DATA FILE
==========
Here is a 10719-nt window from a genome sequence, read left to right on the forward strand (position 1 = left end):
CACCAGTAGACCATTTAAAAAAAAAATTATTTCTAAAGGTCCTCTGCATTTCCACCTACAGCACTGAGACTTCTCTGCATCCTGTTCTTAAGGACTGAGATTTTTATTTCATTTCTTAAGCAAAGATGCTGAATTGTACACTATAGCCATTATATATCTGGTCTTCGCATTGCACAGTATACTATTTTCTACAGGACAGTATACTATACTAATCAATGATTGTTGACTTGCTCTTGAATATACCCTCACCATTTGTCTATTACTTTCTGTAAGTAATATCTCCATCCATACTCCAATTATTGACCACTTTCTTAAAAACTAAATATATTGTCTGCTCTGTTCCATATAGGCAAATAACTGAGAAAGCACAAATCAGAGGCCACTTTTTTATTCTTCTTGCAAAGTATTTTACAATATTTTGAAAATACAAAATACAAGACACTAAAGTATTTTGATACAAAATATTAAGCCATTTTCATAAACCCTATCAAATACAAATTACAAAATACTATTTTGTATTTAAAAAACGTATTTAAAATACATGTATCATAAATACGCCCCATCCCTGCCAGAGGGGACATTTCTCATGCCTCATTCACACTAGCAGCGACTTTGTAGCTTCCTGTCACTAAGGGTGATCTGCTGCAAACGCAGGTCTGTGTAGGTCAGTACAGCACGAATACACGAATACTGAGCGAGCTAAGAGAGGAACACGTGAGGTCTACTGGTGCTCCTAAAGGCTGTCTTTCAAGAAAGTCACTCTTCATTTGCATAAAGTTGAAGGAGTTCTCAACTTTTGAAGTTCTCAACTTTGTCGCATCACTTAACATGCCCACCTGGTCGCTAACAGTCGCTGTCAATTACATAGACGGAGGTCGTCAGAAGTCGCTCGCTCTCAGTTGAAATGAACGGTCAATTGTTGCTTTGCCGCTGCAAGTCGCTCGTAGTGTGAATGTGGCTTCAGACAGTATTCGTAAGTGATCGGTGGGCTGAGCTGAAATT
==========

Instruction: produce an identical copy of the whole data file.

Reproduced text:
Here is a 10719-nt window from a genome sequence, read left to right on the forward strand (position 1 = left end):
CACCAGTAGACCATTTAAAAAAAAAATTATTTCTAAAGGTCCTCTGCATTTCCACCTACAGCACTGAGACTTCTCTGCATCCTGTTCTTAAGGACTGAGATTTTTATTTCATTTCTTAAGCAAAGATGCTGAATTGTACACTATAGCCATTATATATCTGGTCTTCGCATTGCACAGTATACTATTTTCTACAGGACAGTATACTATACTAATCAATGATTGTTGACTTGCTCTTGAATATACCCTCACCATTTGTCTATTACTTTCTGTAAGTAATATCTCCATCCATACTCCAATTATTGACCACTTTCTTAAAAACTAAATATATTGTCTGCTCTGTTCCATATAGGCAAATAACTGAGAAAGCACAAATCAGAGGCCACTTTTTTATTCTTCTTGCAAAGTATTTTACAATATTTTGAAAATACAAAATACAAGACACTAAAGTATTTTGATACAAAATATTAAGCCATTTTCATAAACCCTATCAAATACAAATTACAAAATACTATTTTGTATTTAAAAAACGTATTTAAAATACATGTATCATAAATACGCCCCATCCCTGCCAGAGGGGACATTTCTCATGCCTCATTCACACTAGCAGCGACTTTGTAGCTTCCTGTCACTAAGGGTGATCTGCTGCAAACGCAGGTCTGTGTAGGTCAGTACAGCACGAATACACGAATACTGAGCGAGCTAAGAGAGGAACACGTGAGGTCTACTGGTGCTCCTAAAGGCTGTCTTTCAAGAAAGTCACTCTTCATTTGCATAAAGTTGAAGGAGTTCTCAACTTTTGAAGTTCTCAACTTTGTCGCATCACTTAACATGCCCACCTGGTCGCTAACAGTCGCTGTCAATTACATAGACGGAGGTCGTCAGAAGTCGCTCGCTCTCAGTTGAAATGAACGGTCAATTGTTGCTTTGCCGCTGCAAGTCGCTCGTAGTGTGAATGTGGCTTCAGACAGTATTCGTAAGTGATCGGTGGGCTGAGCTGAAATT